Prove it in jail

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There is a new “talk of the town” as of last week – speed photo radar, also known as Automated Speed Enforcement (ASE) for those with a more vibrant vocabulary. It has been touted as a source of revenue, as a source of safety, and alternatively, opposed as a source of nanny state annoyance and removal of basic freedoms. Whether any of these arguments are true, another argument is certain – ASE is a source of great debate in North Dundas right now.

As reported in the last issue, there was a proposal put forward by Counsellor John Lennox at the last Council meeting to suggest the use of ASE on county roads within North Dundas. Some county roads run through villages and double as streets, such as St. Lawrence Street in Winchester and Main Streets in Chesterville, South Mountain, and Winchester, to name just a few.  

The thing that I believe puts many people off the idea of speed photo radar is the idea that “status quo speeds” will no longer be possible. I may get vilified by some people for this, but for the majority of people, I think it will be relatable: I don’t go 80 km/h on county roads. I’m sure I am one of the many, many people who can and should admit this. 

Our county road system consists of extra wide, smooth, well-maintained roads, usually without sharp curves, and with plenty of visibility and good signage. The SD&G county road system is one to be proud of, and it can easily support a safe travel speed of 100 km/h in many sections. Of course, there are places when 80 km/h makes sense. It is difficult to maintain a steady 100 km/h in the heavily winding section of County Road 3 between Inkerman and South Mountain, for example. For this section, an 80 zone suffices. On the same road, just west of South Mountain, there is a sharp curve just after passing Rick’s Gas Bar (heading west) where the limit has increased to 80 km/h, but it is quite literally impossible to take that curve at 80 km/h without rolling your vehicle. In other words, outside of settlement areas, drivers are accustomed to using their judgement on safe speed, within a 10-20 km/h margin of the posted speed limit.

I argue that 100 km/h has become “status quo speed” for 90% of SD&G’s county road sections. There are more people travelling a safe margin over the posted speed limit than those who stick right to the speed limit on county roads. This is similar to controlled access highways like the 401, 417 and 416. I dare say that not just some, but MOST drivers are pushing their speed at least to the 110-120 km/h range on these highways. Compared to most places I’ve travelled in Canada and the USA, Ontario police are very lax with highway speeds. I have passed many a police car on our county roads going 100 km/h with no issues, same with 400-series highways going 120 km/h. I once again repeat the phrase of my own invention – “status quo speed”. I’ll add that in settled areas, I stick to the speed limit on the nose. In any of North Dundas’ villages, for example, I go 50 km/h in the 50 zone, no exceptions, and I encourage all drivers to live by that rule.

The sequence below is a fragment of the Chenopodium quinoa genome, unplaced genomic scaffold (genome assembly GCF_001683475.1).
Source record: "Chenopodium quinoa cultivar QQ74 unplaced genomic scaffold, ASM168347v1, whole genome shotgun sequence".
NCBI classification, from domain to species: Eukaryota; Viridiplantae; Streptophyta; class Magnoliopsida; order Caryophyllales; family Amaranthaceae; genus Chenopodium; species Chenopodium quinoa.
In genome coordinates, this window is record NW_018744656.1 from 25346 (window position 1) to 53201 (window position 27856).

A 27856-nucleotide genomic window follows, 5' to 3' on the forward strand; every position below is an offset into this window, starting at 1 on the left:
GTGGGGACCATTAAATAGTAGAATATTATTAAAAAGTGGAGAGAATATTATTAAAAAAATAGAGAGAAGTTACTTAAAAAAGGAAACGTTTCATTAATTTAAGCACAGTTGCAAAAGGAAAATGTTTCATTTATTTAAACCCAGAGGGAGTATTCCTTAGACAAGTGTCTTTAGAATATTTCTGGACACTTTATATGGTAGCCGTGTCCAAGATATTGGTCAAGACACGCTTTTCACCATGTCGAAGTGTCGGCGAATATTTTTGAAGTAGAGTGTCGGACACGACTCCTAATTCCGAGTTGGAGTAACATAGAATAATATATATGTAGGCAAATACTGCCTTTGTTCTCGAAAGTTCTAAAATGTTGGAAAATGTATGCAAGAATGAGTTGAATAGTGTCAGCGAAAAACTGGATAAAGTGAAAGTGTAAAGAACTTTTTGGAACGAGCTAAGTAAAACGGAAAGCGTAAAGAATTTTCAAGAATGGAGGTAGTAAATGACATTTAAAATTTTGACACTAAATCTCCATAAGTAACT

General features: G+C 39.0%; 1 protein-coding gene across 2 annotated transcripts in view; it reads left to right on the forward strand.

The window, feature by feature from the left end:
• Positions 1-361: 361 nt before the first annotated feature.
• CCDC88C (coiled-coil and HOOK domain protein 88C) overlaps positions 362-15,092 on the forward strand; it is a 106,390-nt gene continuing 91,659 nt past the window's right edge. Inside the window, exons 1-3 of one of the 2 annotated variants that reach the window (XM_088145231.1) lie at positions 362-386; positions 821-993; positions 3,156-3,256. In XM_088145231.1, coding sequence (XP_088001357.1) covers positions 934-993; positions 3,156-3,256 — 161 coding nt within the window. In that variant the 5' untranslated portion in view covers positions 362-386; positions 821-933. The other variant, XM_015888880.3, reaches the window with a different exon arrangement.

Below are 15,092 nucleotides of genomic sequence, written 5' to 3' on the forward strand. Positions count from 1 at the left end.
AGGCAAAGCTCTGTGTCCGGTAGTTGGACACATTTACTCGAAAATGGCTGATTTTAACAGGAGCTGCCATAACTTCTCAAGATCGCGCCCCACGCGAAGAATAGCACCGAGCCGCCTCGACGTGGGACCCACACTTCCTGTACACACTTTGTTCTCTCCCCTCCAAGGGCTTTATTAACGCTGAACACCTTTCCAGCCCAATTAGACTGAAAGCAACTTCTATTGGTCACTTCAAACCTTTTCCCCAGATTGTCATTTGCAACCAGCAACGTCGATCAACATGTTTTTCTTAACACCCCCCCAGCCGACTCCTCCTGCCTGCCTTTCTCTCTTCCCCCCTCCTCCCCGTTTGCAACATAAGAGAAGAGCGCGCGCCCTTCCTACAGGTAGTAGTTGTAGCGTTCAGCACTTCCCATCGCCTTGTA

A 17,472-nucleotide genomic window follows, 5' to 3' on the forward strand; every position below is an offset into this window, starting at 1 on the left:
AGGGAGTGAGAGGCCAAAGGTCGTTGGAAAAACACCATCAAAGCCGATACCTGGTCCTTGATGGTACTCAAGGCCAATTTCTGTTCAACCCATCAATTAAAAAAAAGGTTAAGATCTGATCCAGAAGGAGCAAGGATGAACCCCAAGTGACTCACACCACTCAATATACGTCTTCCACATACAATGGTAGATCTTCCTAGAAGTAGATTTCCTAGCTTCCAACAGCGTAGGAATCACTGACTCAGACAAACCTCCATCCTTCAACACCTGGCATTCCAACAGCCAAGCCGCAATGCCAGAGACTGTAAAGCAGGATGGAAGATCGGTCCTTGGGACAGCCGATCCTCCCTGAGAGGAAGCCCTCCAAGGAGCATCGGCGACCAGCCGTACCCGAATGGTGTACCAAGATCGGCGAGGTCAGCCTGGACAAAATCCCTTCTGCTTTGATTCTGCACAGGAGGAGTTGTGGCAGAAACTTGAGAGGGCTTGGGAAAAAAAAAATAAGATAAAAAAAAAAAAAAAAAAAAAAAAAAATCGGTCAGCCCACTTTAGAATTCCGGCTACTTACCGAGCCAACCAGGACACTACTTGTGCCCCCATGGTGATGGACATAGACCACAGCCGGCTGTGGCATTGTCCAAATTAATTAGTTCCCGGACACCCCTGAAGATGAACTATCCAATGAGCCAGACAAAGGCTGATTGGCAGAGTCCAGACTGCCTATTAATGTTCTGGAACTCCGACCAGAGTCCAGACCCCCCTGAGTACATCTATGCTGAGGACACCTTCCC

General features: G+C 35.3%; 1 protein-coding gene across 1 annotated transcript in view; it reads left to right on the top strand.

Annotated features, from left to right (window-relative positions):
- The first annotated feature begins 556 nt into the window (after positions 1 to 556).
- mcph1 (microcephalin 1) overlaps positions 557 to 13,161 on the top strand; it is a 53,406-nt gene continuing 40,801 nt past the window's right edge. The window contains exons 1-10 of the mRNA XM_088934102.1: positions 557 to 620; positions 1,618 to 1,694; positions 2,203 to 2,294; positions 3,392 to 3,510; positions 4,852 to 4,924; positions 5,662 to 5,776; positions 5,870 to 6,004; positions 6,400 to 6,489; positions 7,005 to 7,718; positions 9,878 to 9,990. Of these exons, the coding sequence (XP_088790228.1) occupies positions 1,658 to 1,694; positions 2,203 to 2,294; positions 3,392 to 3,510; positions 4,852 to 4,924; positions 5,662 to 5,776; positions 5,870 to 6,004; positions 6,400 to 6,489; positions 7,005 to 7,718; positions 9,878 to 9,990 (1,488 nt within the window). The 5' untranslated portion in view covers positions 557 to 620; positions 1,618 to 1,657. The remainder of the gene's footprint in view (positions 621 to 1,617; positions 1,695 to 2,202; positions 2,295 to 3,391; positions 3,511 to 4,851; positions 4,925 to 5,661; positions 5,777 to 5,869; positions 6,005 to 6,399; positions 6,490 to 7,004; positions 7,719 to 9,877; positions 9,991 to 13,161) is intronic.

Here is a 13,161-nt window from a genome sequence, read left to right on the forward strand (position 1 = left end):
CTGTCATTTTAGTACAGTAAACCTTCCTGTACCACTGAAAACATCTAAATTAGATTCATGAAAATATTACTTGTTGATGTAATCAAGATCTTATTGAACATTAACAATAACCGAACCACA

The proposal which Council will likely consider later this month only applies to roads that have a speed limit of less than 80 km/h. You may ask why I rambled about 80 zones and 100 zones if this is the case. Simple: panic over not being able to drive at “efficient” speeds is the misguided and moot reason why I believe so many people oppose ASE. 

Here is the thing about speed photo radar: it is my understanding that a signage requirement exists, where locations of ASE radar zones must be clearly marked for drivers in advance. This means that this enforcement method is not supposed to act as a “general deterrent”, making us all paranoid for the duration of every car journey. The use of ASE would be for specific deterrence in areas where speeding causes real danger, such as near schools. The signage at these locations would slow most drivers down with no need for fines. Anyone who doesn’t see the signs is likely distracted and shouldn’t be driving in the first place, therefore garnering no sympathy from me when the fine comes in the mail. 

I don’t believe that there is an excuse for driving quickly through any village in North Dundas (or anywhere). There are too many drivers who act like hooligans on purpose, perhaps many of them young drivers who are too excited about new freedoms. There is a particular pickup truck with an overly loud muffler that drives by the unloading buses at Winchester Public School on Clarence Street nearly every day. The truck absolutely zooms through the bus unloading zone, and then tears loudly and way too quickly down St. Lawrence Street. I always wonder what drivers like that have to prove. Do they not realize what a busy and unpredictable spot a residential neighbourhood is? Do they not realize how quickly things can happen in a school zone, particularly when parents are trying to drop off or pick up very young children who are not always road safety conscious? Striking a pedestrian is not an accident – even if they darted out in front of you – when you are driving recklessly. Whatever such people are trying to prove, many of them will one day have to prove it in jail, when they lose their freedom. 

Speed photo radar may come to North Dundas one day, and in certain spots, I would welcome it. Next on the agenda – school bus stop arm cameras!

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